Poor sleep could be impacting your sex life and causing low libido, new research finds

Woman looking angrily down at her sleeping partner
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While a thriving sex life can mean sacrificing sleep - unless you enjoy your sex with a side of morning breath - new research has found that not enough snoozing can actually lead to a stagnant sex drive.

Experts are now urging Kiwis to get plenty of sleep between the sheets if they want to get freaky in them, with a global survey finding more than one in 10 people (12 percent) experience decreased libido due to poor-quality slumber. 

Researchers at the sleep technology company ResMed assessed more than 20,000 participants across 14 countries to gain insight into people's sleep habits worldwide. 

Across the ditch, one in five Aussies reported decreased libido in relation to their sleep quality - the highest of any country surveyed. More broadly, the survey also found just 16 percent of people wake up feeling refreshed, with almost half (46 percent) admitting they typically feel tired first thing in the morning. One in three respondents said they are not satisfied with the quantity of their sleep (35 percent), while 37 percent said they weren't satisfied with the quality.

Globally, the survey found that Millennials - those born between 1981 and 1996 - are the generation with the most significant link between sleep quality and sex drive, with the vast majority of Millennial participants admitting that a lack of sleep resulted in lacklustre libido. 

The findings serve as an important reflection of New Zealanders' nighttime habits, says sleep therapist Terri Candy of Eden Sleep, who noted that getting enough zzz's is imperative for physical, mental, and sexual health.

"One of the main reasons New Zealanders get help for sleep issues is because their partners encourage them to do so. For many partners, the effects of things like loud snoring start to significantly impact their sleep, and it can mean couples have separate beds or bedrooms. So, the relationships people take into the bedroom can be highly influential on sleep health, and vice versa," Candy said in a statement.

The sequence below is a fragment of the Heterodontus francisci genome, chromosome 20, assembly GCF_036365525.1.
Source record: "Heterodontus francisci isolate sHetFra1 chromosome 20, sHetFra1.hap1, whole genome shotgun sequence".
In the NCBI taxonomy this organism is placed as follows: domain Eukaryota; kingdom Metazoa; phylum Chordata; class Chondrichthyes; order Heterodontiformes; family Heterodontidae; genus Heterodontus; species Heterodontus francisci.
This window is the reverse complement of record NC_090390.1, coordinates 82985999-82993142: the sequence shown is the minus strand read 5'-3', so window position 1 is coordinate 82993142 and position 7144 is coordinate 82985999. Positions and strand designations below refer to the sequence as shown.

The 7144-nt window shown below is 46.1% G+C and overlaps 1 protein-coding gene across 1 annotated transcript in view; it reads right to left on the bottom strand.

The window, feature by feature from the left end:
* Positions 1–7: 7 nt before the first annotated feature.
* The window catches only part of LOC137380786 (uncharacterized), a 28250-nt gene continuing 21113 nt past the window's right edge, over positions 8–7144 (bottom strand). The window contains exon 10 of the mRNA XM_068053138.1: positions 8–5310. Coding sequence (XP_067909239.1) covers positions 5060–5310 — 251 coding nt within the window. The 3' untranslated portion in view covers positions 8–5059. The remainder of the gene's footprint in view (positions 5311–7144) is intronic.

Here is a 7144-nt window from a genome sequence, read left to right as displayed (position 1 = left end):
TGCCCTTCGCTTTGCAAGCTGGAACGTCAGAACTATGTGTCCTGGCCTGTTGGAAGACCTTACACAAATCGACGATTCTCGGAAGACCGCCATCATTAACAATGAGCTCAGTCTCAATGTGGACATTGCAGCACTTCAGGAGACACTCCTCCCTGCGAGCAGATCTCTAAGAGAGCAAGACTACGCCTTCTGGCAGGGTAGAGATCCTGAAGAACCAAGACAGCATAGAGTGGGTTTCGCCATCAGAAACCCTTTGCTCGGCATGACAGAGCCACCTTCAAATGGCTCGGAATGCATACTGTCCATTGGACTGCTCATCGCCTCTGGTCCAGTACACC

Additionally, people experiencing anxiety over their relationship are more likely to have a disturbed night's rest, impacting their libido - and sex life - in the long run. Of those surveyed, about 25 percent reported that worrying or stressing about the state of their relationship affected the quality of their sleep.

The findings support previous research. The Sleep Foundation has cited earlier studies that found poor sleep can lead to relationship problems that in turn, can hinder sexual health. For example, a lack of sleep can make conflict with a partner more likely, fostering an emotional state that heightens stress, reduces intimacy, and detracts from a satisfying sex life.

"It's all connected. Issues in relationships are difficult for people to deal with and they can have a cyclical effect. They worry about their relationship, which impacts sleep, and in turn, it can reduce their libido - that in itself can play a key part in increasing relationship stress," Candy explained.

Commenting on the findings, Melbourne-based sexologist Chantelle Otten said the winter months are an ideal time to focus on getting good-quality sleep, resetting sleep routines, and improving intimacy with your significant other - whether that's sexual intimacy or spending quality time with one another to boost connection.

"It's an overlooked fact that our sleep quality and libido are intricately linked. A poor night's sleep doesn't just leave you feeling drained and foggy; it can also dampen your desire," she said.

"Embracing our sexuality and focusing on intimacy, especially in these cold months, is a beacon of warmth and connection.  

"With the results of the 2023 Global Sleep Survey in view, it's time we addressed this connection and utilise this cosy July to rejuvenate our bedroom routines, revitalise our relationships, and reclaim our wellbeing."

According to the Sleep Foundation, while there is more research to be done, evidence so far demonstrates that good-quality sleep can promote a better sex life and in turn, a healthy sex life can facilitate improved sleep. The Foundation notes that studies have found an association between sleep deprivation and reduced sexual desire and arousal in women, while a lack of sleep and disrupted sleep have been linked to a higher risk of erectile dysfunction.

Additionally, several sleep disorders have been connected to sexual problems. For example, obstructive sleep apnea (OSA) has been associated with a significantly higher risk of erectile dysfunction.

Poor sleep can also hinder sex because of its effect on mental health. Insufficient sleep can exacerbate conditions like depression and anxiety, disorders often linked to sexual dysfunction in women because of their influence on desire and arousal.